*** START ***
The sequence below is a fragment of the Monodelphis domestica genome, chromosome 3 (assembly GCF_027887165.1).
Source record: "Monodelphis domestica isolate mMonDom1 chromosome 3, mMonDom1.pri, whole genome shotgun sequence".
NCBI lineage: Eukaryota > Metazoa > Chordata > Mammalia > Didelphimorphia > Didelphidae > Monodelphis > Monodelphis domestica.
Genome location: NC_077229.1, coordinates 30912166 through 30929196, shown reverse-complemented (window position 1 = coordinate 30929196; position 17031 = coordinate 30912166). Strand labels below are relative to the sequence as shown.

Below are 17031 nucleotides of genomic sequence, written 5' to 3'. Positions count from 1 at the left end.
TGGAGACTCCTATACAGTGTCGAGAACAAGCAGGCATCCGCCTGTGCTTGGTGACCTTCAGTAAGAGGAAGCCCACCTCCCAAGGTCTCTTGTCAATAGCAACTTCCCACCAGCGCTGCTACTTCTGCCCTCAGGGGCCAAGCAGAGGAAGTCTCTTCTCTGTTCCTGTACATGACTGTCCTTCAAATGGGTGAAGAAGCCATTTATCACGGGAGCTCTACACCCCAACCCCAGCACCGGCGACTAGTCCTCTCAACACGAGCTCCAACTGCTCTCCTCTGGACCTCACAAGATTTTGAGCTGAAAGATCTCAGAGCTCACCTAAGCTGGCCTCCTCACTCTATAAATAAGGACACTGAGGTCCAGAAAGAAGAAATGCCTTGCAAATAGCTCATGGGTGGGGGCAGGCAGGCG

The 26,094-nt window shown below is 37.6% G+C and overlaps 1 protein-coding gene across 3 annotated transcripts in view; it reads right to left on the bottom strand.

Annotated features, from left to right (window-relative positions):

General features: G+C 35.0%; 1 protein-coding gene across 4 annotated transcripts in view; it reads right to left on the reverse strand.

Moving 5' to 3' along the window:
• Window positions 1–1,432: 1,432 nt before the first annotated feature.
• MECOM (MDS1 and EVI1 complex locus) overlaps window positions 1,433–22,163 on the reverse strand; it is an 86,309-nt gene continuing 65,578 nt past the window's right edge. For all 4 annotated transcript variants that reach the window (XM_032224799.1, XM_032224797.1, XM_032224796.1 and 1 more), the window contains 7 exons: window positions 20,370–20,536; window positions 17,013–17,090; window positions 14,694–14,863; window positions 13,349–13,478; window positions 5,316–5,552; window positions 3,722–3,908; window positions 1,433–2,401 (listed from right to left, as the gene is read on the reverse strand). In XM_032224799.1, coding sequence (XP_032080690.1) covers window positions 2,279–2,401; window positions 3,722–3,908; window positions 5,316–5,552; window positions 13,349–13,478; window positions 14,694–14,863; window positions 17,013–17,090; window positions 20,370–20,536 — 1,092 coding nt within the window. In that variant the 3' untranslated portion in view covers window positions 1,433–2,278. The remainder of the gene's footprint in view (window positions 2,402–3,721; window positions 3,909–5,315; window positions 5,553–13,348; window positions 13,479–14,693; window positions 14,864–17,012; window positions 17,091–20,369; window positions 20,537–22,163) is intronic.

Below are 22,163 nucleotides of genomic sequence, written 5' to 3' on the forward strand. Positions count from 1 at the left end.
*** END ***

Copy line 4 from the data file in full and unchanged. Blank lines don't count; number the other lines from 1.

Genome location: NC_077229.1, coordinates 30912166 through 30929196, shown reverse-complemented (window position 1 = coordinate 30929196; position 17031 = coordinate 30912166). Strand labels below are relative to the sequence as shown.